Meeting One’s Needs
Maslow (1943) described a hierarchical structure of needs that each human must (more or less) satisfy in order to realise their full potential as a person.
Physiological Needs: food, water, shelter, rest, sex
Safety Needs: security, freedom from fear, law, financial stability, stable place of residence
Love and Belonging Needs: friendship, intimacy, giving and receiving of affection, trust, acceptance
Esteem Needs: internal (self confidence and belief, mastery, achievement, independence), and external (reputation, respect) – Maslow pointed out that the latter is more important in younger people, while motivations tend to switch towards the former with age
Actualisation: reaching one’s own true potential
Each tier in the hierarchy provides the foundation structure for the tier above: when one tier of needs is not being met, it makes it increasingly difficult to satisfy those above. Although Maslow later clarified that there is some flexibility in the hierarchy (1987), it is generally necessary for individuals to roughly satisfy the needs of one tier before they can successfully address the needs of the tier above.
Deficiency- vs Growth-Needs
Deficiency Needs – needs that are stimulated through deprivation – usually comprising the bottom four tiers of the hierarchy. The need becomes more and more apparent the more it is not met. For example, hunger is a signifier of the need for food (Physiological). Once that need has been met, the hunger goes away. Similarly, loneliness is an indication of the need for social interaction (Love+Belonging); again, once this need has been met, the feelings of loneliness will generally subside.
Growth Needs – needs related to self-actualisation, by contrast, usually grow the more they are satisified. It is not uncommon, having begun to reach one’s own full potential, to feel an even greater motivation to grow further. Achieving an important qualification, and then almost immediately feeling inspired to move onto the next level qualification, is a good example of this.
Maslow’s Hierarchy and Self-Care
Considering Maslow’s hierarchy makes it clear why self-care is so important – if we do not meet our own basic needs, then everything else will eventually begin to fall apart, even if not immediately. For example, we cannot expect our academic studies to go well (Esteem Needs) if we are consistently not eating or sleeping properly (Physiological Needs). Conversely, if we ensure that we are eating and sleeping well (Physiological), have a secure place to live (Safety) and are surrounded by a solid support network of friends and family (Love + Belonging), then this makes it significantly easier to focus our energies into our studies and succeed in this aspect (Esteem). Taking care of the first three tiers in this way helps to build a solid foundation structure from which to tackle the tier(s) above.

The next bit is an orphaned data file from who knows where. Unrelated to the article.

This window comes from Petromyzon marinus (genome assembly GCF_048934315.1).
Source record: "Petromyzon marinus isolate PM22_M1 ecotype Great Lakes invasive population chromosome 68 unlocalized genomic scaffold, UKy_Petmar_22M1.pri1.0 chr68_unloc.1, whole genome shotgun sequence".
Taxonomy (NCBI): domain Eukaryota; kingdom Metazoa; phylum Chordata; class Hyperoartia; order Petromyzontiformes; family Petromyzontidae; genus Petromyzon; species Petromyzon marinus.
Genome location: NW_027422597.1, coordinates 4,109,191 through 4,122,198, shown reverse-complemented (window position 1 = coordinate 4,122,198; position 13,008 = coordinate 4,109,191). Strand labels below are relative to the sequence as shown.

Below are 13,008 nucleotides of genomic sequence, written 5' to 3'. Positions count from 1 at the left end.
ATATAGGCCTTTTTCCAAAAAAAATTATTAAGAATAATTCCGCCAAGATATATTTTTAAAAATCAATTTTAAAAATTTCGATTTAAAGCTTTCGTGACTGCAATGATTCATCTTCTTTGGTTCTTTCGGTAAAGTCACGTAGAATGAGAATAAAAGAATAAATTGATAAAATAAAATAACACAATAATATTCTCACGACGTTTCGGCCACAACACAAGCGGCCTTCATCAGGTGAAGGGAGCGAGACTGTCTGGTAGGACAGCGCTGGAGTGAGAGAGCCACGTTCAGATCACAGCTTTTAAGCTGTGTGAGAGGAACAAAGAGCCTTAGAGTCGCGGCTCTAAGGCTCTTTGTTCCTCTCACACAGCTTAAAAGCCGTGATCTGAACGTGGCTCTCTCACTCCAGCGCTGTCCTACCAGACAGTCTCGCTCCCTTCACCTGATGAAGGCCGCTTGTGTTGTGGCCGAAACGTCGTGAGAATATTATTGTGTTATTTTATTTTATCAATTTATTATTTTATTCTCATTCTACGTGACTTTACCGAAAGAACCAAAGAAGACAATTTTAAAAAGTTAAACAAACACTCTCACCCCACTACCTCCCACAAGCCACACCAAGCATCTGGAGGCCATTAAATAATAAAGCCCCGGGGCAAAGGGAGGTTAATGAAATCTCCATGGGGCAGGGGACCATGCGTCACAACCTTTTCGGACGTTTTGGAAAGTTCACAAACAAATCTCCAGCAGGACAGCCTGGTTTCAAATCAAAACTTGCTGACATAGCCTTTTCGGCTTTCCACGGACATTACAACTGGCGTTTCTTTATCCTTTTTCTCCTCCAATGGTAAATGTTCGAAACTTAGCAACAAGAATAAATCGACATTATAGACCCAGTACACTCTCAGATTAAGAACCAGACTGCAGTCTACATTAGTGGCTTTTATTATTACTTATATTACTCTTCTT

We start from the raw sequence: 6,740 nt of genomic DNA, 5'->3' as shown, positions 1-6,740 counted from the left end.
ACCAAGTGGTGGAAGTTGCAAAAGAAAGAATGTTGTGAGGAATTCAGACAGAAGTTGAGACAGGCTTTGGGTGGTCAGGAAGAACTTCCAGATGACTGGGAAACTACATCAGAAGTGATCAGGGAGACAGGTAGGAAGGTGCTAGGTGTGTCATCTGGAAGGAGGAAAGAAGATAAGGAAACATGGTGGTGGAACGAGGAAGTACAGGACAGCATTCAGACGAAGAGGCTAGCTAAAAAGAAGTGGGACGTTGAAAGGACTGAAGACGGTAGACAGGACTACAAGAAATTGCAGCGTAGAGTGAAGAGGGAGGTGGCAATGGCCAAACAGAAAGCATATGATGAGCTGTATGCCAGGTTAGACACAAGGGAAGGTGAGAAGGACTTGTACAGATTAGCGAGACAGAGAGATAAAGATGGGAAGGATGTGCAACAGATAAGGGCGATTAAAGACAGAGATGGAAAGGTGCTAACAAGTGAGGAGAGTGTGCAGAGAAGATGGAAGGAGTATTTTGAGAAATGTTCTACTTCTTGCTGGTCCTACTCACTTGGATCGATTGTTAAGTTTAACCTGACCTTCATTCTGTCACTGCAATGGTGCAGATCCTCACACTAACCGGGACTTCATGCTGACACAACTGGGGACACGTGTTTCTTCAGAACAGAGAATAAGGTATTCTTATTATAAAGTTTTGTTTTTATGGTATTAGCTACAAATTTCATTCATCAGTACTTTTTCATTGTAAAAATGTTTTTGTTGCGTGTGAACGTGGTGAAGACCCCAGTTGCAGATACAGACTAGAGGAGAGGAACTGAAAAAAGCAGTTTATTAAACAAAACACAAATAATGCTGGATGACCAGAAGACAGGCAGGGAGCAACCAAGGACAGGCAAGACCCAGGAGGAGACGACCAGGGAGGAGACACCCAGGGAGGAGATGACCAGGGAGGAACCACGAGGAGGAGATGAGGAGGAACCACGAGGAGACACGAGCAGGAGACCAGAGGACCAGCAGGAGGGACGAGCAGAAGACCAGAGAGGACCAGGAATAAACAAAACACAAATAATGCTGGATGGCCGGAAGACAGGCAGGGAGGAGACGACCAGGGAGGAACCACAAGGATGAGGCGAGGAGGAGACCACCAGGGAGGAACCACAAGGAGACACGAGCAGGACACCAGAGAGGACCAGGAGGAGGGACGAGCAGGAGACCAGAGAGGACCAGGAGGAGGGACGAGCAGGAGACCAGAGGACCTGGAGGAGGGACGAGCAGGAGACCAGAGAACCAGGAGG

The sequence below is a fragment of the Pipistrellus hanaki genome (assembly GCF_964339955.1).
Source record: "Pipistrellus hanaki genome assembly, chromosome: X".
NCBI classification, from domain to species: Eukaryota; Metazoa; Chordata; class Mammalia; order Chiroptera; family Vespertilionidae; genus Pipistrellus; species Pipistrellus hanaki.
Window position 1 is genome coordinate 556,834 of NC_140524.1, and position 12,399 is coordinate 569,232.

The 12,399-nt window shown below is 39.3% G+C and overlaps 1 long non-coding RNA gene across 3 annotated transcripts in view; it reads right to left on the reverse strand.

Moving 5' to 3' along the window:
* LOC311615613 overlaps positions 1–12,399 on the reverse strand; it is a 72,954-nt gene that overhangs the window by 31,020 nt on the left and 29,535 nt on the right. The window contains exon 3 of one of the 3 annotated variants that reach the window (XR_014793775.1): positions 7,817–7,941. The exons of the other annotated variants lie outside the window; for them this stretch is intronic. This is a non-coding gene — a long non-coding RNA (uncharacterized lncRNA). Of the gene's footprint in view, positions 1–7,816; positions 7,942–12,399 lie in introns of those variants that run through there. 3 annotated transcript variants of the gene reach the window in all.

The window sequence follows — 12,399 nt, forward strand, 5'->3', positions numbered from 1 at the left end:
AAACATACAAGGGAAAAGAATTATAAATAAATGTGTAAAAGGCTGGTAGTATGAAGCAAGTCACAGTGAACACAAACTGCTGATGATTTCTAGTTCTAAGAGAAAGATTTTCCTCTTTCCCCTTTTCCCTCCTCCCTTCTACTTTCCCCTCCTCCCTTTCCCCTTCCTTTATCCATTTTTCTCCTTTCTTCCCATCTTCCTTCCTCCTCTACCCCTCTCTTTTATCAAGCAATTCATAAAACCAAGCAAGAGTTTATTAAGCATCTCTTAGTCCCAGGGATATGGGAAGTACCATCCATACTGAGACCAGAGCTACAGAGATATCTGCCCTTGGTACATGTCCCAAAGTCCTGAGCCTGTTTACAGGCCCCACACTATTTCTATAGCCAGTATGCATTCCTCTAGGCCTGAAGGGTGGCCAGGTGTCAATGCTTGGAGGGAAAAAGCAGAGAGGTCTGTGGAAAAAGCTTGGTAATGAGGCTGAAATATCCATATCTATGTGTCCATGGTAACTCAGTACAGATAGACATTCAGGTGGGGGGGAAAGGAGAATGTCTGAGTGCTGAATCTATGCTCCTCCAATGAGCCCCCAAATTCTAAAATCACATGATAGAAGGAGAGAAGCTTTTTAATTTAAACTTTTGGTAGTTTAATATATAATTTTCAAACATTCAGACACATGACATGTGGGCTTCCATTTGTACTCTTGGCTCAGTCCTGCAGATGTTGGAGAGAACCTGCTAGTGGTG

Depression and its Impact on the Hierarchy of Needs
Depression establishes itself in vicious self-reinforcing cycles by gradually impinging on our ability to meet our own needs.
In the case of mild depression, for example, it may be difficult to reach our full potential or perform to our very best at work or university (hence depriving the top two tiers), but we just manage to cling onto the very basics of eating, sleeping, and socialising (satisfying the lower tiers).
However, with each tier that suffers at the hands of depression, the sense of failure or deprivation that can come with personal needs not being met can impact negatively on our mood and mental welbeing. This allows depression a greater foothold that enables it to progress down to the next tier.
As the severity of depression increases, its impact gradually infiltrates down through the tiers of the hierarchical structure and deprives us more and more of our most basic needs. As each tier begins to feel the effects of depression, and the needs in that tier are not met, it becomes increasingly difficult to meet the needs of the tier above as well.
Again, this feeds the feelings of negativity that allow depression to thrive and continue penetrating our hierarchy of needs until it can feel impossible to even feed ourselves or maintain a regular sleep pattern.
Breaking the Cycle
Depression will only advance down the hierarchy if we allow our self-care routines to slip. If depression causes us a deprivation of needs in the higher tiers (such as under-performing in our studies, for example), and we allow this to get to us and impact severely on our mood, then it becomes very easy to lose interest in caring for our needs in the lower tiers as well – straight away depression has advanced down the hierarchy.
If, on the other hand, we remain strict with looking after ourselves and ensuring we meet our needs in the lower tiers, regardless of what happens higher up the hierarchy, then we can block depression from making its way down. This can often demand huge amounts of energy and determination, but keeping on top of self-care at its most basic level is one of the most crucial steps to keeping depression at bay.